DSO’s “Symphony in D”: A Participatory Experiment to Watch

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Image Source: Knight Foundation

March 3, 2015; Opera of the Future

The Detroit Symphony Orchestra announced its newest project for the Detroit community called “Symphony in D.”

This project is a partnership between the Orchestra, the Massachusetts Institute of Technology (MIT) Media Lab, and the John S. and James L. Knight Foundation. The project asks Detroit residents to download a free app (for either Apple’s iOS and Google’s Android) that allows them to record different sounds that they believe define and reflect the City of Detroit. A second, web-based app, Constellation, created by Akito van Troyer, a MIT graduate student, makes it possible for the general public to review sounds and messages from other residents and then create their own mix of those sounds. Not all the submissions will be incorporated into the final Detroit musical piece by the Orchestra; a submission panel will review and select recordings and mixes to create the piece, which will be premiered by the Orchestra on November 16th.

Tod Machover, a professor of music and media and a composer from MIT, will be responsible for gathering all the submissions and writing the public piece. This project highlights the first American-based collaboration with Machover to create a community collaborative “symphony.” Machover has completed similar projects elsewhere in places like Toronto and Edinburgh.

In a time where our lives seem increasingly taken over by electronic media (Internet, iPods, tablets, smartphones…the list goes on), it has also been filtering into the art world. Many galleries, museums, and arts and cultural nonprofits are turning to technology and media to reach a wider audience base than ever before. This isn’t a new revelation, as Nonprofit Quarterly has identified other media and technology companies, such as the Google Cultural Institute, that expand the boundaries of arts access and audience interaction.

Organizations are jumping on board and creating unique experiences for their members, visitors, and citizens. The National Museum of African Art, realizing the difficulty of students to come to the museum, instead brought the museum to the classroom, creating a traveling classroom exhibit. The Smithsonian has developed other types of mobile shows that span its different institutions as part of its Smithsonian Mobile app. In another instance, the Knight Foundation (funder of the DSO project) also promotes bringing art into the community. The Foundation funds something called “Random Acts of Culture,” which focuses on promoting informed and engaged communities with the belief that the arts have the potential to engage residents, and bring a community together. Dennis Scholl, Vice President of the Knight Foundation, says,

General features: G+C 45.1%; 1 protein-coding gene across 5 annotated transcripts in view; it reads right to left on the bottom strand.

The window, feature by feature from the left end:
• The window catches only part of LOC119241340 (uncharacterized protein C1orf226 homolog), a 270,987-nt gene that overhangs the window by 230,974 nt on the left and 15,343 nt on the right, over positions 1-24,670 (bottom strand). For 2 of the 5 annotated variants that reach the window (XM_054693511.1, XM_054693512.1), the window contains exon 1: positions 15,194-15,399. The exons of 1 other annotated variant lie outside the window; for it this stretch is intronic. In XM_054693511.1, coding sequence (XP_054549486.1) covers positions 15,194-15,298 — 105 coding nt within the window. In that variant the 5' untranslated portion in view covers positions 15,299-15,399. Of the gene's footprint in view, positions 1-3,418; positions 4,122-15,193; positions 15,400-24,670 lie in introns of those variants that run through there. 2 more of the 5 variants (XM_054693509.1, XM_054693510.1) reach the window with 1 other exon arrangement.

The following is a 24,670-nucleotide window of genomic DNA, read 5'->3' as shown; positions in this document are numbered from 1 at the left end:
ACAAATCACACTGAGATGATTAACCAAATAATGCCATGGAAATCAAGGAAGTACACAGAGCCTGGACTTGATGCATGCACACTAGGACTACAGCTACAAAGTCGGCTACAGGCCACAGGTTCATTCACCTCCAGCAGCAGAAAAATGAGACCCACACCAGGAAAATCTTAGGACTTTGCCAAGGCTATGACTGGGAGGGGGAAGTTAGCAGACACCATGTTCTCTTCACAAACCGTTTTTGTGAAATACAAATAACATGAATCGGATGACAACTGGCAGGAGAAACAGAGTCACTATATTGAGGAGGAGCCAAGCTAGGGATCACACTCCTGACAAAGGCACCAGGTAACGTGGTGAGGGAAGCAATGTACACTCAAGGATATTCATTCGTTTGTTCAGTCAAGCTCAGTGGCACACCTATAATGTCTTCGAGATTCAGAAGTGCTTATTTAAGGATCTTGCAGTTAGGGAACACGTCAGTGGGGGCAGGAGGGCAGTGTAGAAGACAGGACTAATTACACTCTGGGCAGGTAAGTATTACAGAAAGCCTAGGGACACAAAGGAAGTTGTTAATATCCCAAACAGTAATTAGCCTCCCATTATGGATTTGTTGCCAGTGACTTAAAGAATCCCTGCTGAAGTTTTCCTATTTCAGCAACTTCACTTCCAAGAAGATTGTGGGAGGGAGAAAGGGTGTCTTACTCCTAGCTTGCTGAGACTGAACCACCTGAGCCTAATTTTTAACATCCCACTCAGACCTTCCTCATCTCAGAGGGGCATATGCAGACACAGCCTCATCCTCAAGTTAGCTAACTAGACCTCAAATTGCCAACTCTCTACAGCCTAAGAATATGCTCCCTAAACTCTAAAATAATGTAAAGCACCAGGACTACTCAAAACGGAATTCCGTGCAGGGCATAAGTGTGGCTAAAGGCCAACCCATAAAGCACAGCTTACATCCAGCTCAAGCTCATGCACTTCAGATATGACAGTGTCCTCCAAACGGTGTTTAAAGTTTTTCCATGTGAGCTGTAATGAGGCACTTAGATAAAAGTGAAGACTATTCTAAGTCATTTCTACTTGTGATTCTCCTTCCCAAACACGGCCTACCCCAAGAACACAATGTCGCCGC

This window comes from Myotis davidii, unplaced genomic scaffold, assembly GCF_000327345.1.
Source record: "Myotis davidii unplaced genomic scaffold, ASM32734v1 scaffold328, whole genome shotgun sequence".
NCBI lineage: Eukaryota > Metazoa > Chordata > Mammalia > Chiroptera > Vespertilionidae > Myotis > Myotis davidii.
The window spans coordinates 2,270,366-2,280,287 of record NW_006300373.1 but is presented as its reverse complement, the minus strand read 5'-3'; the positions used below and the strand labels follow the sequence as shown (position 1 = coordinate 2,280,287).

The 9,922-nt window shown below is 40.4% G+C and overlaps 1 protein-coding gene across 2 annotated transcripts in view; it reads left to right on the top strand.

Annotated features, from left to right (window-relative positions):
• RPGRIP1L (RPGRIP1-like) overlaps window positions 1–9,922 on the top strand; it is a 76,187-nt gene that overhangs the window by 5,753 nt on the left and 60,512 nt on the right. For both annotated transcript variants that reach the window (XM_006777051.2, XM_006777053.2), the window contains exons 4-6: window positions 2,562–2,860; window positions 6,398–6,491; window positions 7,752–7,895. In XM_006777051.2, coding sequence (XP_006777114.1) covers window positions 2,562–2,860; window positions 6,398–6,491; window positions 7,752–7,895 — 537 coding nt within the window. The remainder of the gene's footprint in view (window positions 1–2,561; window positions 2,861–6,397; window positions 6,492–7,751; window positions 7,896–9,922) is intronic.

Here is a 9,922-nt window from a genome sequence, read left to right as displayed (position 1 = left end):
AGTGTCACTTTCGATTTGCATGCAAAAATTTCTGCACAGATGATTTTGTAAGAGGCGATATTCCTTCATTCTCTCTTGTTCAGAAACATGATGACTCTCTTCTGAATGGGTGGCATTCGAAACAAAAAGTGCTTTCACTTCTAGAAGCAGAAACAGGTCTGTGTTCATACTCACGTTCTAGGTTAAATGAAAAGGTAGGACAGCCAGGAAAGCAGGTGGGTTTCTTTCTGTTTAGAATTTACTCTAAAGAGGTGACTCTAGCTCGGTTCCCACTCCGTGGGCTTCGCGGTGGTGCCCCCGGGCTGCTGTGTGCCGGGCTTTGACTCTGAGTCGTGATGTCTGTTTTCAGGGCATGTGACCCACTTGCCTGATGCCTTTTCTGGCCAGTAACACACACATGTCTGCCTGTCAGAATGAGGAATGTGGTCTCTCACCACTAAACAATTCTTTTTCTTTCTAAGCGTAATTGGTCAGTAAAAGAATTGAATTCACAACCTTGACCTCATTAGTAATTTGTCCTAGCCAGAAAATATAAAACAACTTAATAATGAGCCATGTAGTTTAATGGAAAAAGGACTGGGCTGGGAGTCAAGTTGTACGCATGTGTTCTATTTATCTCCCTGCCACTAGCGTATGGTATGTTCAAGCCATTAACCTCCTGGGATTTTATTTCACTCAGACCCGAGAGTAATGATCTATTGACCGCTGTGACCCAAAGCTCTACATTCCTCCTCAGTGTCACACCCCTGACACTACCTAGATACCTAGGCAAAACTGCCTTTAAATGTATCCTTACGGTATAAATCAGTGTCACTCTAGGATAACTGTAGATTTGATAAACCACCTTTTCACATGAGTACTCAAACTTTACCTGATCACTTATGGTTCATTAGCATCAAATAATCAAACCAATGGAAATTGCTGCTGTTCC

“Hearing Handel, or seeing the tango in an unexpected place provides a deeply felt reminder of how the classics can enrich our lives. As you’ll see in our videos, the performances make people smile, dance, grab their cameras—even cry with joy. For those brief moments, people going along in their everyday lives are part of a shared, communal experience that makes their community a more vibrant place to live.

“In these days of shrinking audiences, we also hope that these random acts will encourage people to attend traditional performances. We can’t promise it. But it’s hard to watch what unfolds during a Random Act of Culture, and not be inspired to see and hear more.”

Gone may be the days of the thought that “art is not for me,” as our arts organizations continue to engage audiences through a variety of ways beyond attendance at a museum or gallery. We have expanded our thinking to identify that it is just as important to bring art out into our communities as it is to bring the residents of the community into our venues. The Detroit Symphony is a great model for this, as they are actively involving their community in the creation process in addition to opening the gates of access to their community.—Jennifer Swan